What beggared belief early this year has now become the harrowing, ongoing reality in Ukraine and a staple of the daily news. Russia is once again waging a brutal war against Ukraine, resuming and expanding what began in 2014 with the illegal annexation of Crimea. In response, we as a museum are doing we can and we consider our mission: to showcase Jewish, historical, and societal vantage points, shed light on history, and ensure that Jewish voices are heard. And that is what have been doing in our Ukraine in Context discussion series, on our website, and in this issue of the JMB Journal.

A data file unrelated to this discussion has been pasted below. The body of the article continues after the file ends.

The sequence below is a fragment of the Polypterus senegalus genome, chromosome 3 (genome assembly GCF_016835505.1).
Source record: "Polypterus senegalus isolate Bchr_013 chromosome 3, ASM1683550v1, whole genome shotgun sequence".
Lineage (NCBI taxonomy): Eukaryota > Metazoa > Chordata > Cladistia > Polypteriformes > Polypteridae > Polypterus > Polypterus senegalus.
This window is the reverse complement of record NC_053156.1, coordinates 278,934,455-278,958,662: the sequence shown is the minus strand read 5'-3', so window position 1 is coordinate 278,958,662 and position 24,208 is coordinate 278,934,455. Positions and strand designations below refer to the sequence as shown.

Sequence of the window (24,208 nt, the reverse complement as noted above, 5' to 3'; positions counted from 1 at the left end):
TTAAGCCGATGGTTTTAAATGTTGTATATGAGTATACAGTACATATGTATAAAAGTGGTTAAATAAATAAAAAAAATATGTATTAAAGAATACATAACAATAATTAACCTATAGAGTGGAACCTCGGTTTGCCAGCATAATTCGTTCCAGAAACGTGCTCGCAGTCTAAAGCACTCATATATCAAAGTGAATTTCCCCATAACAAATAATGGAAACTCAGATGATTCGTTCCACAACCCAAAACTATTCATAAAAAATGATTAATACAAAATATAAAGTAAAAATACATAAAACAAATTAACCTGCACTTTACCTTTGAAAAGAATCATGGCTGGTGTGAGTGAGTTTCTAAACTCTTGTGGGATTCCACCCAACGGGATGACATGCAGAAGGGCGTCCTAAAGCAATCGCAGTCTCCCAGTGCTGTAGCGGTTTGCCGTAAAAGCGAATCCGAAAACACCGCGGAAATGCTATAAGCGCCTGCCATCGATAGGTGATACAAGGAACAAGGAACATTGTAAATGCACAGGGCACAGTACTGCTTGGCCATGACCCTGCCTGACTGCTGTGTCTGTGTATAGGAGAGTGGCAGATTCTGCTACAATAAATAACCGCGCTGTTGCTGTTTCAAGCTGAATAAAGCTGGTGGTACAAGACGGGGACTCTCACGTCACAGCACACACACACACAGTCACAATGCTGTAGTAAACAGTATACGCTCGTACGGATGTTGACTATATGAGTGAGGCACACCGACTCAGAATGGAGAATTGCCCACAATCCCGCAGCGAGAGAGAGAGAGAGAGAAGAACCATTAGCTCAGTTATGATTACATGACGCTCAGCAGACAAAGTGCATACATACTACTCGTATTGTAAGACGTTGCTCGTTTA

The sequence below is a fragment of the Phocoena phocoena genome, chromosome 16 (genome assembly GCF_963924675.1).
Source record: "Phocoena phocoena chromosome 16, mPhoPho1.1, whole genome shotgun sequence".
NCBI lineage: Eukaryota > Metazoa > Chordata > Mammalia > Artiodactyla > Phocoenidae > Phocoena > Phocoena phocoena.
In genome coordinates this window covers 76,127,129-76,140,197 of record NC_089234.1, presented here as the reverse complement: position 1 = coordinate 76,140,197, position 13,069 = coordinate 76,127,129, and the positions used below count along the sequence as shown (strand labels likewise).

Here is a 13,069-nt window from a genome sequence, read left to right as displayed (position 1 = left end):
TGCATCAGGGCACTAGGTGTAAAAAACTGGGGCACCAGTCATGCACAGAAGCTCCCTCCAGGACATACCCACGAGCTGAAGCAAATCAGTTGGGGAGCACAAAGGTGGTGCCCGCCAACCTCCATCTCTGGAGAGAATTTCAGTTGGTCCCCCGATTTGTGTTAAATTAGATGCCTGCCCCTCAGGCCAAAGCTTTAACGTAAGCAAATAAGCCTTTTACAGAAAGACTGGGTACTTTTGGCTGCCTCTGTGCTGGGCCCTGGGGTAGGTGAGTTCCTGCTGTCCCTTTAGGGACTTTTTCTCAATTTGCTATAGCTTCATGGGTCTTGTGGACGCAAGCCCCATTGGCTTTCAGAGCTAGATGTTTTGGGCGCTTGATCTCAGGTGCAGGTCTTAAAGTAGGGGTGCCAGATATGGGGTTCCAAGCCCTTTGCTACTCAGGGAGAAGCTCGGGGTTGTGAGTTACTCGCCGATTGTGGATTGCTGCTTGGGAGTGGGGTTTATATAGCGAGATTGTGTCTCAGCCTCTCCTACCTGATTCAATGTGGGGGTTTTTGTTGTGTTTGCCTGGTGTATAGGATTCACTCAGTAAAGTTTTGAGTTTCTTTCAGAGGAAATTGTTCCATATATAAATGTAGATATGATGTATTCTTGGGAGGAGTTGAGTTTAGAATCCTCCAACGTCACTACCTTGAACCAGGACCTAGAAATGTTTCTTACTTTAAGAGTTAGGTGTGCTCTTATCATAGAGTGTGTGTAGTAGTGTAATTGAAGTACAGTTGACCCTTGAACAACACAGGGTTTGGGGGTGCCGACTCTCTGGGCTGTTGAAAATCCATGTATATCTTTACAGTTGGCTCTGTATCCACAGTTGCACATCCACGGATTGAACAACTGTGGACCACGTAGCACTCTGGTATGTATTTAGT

We examine the region’s complex Jewish-Ukrainian history as well as the rich literature of Bukovina. We also explore Babyn Yar, where the brutal 1941 massacre has been commemorated with a new synagogue since 2021. We have published photographs by an artist who emigrated from Kyiv to Germany in the late 1990s, as well as images of objects from our collection with a variety of links to Ukraine.
“Everything that is now happening in Ukraine is bound up closely with German and European history ,” stressed psychologist Marina Chernivsky in an interview. Almost half of members of Jewish communities in Germany have roots in Ukraine. The country is part of the diverse Jewish heritage and cultural richness here in Germany.
Contributing writers: Inka Bertz, Marina Chernivsky, Franziska Davies, Tasha Karlyuka, Rita Ostrovska, Robert Jan van Pelt, Jörg Waßmer, Daniel Wildmann, Markus Winkler, and Theresia Ziehe.